Local Oyster Bounty
Oyster roasts may be stymied this year,
but the spirit remains
BY PETER V IELE
FOR many locals, the thought of late fall and early winter
months evokes a fondness for huddling around makeshift
plywood tables, cheap crackers, hot sauce and roaring
fires. Oh yes, and of course seasonally fresh, delicate,
succulent and delicious local oysters.
Mid to late November is usually the time for countless backyard
and even corporately sanctioned oyster roasts. It’s a time-honored
tradition, a rite of passage and a beloved aspect of fall in coastal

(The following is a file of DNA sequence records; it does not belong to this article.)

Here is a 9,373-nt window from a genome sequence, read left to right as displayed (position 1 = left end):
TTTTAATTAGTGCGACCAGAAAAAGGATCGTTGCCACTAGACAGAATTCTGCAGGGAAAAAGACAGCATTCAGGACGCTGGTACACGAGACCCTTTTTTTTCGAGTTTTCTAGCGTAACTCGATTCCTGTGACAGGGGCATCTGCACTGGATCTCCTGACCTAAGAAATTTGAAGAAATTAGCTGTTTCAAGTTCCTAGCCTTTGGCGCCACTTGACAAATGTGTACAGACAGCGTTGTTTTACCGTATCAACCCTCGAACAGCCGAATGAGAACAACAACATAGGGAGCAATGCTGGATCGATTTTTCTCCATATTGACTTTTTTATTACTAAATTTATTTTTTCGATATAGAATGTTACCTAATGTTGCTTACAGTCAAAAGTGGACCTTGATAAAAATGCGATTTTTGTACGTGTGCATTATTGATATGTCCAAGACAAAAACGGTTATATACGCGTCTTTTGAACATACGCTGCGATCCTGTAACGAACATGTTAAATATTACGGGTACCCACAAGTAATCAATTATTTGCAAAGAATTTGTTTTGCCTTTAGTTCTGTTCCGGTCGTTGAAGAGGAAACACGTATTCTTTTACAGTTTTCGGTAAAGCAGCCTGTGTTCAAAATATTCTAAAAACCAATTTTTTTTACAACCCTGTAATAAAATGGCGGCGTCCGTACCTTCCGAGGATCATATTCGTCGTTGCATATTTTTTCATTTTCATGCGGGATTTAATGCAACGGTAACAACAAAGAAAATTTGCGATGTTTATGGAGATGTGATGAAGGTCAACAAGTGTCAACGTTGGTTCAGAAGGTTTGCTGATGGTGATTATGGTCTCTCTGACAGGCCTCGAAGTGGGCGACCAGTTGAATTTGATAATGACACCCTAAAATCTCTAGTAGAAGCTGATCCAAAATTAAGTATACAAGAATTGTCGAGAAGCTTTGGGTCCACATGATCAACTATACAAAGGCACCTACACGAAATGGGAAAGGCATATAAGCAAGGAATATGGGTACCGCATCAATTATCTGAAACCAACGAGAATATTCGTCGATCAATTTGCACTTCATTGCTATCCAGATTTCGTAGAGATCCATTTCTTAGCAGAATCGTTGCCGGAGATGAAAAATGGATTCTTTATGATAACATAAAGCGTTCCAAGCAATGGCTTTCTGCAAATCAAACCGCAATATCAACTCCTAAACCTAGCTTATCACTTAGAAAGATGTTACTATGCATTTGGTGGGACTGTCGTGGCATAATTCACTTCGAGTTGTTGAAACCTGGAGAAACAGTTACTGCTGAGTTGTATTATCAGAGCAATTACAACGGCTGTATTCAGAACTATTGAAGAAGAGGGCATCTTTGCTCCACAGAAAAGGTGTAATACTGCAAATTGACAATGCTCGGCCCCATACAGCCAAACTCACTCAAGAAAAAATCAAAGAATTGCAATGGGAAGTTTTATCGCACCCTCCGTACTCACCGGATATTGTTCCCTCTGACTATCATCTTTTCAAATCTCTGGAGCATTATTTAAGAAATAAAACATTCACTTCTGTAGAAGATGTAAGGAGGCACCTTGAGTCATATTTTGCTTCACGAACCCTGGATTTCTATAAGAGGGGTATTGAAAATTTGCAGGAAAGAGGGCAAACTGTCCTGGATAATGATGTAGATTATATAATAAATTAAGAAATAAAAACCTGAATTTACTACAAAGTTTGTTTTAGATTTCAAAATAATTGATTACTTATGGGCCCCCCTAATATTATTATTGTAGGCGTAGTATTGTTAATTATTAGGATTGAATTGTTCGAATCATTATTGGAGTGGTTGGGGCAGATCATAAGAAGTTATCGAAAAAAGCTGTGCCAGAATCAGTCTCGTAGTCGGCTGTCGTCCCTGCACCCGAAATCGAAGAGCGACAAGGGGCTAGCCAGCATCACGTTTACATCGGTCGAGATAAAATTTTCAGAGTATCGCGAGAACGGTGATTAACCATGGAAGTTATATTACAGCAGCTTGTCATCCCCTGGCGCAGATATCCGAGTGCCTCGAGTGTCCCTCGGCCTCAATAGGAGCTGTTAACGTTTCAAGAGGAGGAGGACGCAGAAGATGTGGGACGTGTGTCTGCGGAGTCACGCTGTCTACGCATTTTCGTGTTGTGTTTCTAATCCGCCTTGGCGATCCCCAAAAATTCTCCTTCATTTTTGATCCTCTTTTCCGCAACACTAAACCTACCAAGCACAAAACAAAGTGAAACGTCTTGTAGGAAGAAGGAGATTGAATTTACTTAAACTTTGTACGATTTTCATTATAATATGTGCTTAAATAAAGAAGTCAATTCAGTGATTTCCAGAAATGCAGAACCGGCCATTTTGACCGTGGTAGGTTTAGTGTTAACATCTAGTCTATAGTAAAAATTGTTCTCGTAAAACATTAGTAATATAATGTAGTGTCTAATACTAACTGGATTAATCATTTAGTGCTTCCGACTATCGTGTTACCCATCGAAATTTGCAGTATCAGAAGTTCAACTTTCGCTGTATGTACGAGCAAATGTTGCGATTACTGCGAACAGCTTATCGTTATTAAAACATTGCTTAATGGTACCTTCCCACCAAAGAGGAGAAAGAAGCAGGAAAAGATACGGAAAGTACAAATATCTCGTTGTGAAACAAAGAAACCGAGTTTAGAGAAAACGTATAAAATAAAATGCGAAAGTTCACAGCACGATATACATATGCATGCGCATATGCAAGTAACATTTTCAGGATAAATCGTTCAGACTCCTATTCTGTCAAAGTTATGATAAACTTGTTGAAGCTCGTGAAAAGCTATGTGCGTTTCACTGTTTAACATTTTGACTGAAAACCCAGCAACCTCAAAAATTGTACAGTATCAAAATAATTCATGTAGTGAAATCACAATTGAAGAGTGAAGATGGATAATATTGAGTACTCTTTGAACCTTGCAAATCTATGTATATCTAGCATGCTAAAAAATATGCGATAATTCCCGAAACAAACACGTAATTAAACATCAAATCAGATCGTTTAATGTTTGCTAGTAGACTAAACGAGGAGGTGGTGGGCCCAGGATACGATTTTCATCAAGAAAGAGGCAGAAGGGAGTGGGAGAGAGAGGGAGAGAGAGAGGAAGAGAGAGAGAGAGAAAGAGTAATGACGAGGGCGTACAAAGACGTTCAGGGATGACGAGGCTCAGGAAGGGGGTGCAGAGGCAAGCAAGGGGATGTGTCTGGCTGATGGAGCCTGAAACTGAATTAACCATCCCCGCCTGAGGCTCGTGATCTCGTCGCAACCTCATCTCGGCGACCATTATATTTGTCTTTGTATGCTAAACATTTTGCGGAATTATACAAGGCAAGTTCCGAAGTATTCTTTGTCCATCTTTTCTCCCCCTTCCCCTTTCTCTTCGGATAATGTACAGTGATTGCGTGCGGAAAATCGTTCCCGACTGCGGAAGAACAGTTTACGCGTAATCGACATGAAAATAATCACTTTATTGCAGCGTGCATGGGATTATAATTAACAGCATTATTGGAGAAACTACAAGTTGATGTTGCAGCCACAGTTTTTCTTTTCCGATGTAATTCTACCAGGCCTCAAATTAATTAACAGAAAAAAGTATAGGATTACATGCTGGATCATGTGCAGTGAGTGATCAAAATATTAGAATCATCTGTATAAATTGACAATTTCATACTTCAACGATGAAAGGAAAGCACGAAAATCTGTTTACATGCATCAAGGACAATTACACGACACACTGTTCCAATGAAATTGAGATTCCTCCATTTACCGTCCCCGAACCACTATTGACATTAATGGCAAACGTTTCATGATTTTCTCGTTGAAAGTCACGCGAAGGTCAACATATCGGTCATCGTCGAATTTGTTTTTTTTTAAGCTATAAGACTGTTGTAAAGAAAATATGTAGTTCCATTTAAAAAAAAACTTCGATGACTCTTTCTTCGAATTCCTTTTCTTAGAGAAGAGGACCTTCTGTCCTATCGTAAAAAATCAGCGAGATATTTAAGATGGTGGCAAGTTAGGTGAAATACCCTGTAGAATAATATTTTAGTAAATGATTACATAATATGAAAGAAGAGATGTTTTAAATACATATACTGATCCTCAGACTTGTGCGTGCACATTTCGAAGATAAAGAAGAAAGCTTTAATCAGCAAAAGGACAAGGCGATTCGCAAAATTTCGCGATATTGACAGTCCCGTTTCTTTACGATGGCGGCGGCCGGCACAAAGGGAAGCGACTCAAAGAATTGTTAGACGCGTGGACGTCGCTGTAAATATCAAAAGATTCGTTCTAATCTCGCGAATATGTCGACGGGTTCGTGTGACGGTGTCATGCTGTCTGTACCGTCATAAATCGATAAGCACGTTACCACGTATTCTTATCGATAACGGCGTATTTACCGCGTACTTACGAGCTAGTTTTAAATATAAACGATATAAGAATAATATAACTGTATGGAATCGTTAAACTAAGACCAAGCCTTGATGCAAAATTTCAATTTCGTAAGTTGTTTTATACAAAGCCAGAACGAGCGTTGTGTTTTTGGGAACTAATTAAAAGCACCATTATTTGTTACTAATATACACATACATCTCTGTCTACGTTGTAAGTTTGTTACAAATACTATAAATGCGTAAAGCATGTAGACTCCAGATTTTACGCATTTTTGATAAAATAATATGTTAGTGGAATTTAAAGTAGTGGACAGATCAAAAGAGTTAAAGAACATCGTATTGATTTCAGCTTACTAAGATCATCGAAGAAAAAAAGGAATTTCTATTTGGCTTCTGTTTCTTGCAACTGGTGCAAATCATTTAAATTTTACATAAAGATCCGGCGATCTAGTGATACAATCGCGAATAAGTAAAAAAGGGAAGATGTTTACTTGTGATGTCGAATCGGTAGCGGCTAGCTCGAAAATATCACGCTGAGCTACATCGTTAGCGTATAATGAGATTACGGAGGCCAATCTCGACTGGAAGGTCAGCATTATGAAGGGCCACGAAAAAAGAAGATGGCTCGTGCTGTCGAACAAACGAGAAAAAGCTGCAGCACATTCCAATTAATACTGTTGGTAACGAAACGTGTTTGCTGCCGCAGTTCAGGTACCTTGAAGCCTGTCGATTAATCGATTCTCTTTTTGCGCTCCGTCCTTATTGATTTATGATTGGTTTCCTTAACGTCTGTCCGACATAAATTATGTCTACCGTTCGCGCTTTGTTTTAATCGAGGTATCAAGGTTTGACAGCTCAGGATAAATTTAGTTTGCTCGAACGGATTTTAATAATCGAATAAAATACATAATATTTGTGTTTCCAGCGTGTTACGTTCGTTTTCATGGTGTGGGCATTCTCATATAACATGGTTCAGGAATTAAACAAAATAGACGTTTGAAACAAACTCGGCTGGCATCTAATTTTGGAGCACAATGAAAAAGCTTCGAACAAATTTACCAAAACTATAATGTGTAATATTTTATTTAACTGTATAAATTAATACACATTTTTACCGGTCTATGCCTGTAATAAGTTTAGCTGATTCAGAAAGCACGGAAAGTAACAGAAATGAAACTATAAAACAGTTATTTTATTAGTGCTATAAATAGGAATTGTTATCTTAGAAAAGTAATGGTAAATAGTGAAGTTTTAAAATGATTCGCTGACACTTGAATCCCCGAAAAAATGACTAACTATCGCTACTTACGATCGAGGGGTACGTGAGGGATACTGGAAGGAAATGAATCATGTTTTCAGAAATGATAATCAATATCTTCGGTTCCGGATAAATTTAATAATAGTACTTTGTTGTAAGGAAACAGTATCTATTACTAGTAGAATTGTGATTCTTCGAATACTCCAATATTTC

North Carolina. For some, it’s more than just the oysters themselves
— it’s about that precious time of connecting with loved ones and
neighbors while enjoying life together.
In the age of the pandemic, these types of communal gatherings
have been crossed out on many calendars. Some oyster roasts will
invariably continue this year, but for those opting out, celebrating the
local oyster can be done in a myriad of formats.
With a bounty of oyster beds surrounding the waters in the
Wrightsville Beach area, families can eat locally and support local
businesses, while getting a little creative in the kitchen or backyard.
The classically steamed oyster is always a must, but here are a few
other ways to enjoy this local delicacy.
WBM FILE PHOTO
WBM november 2020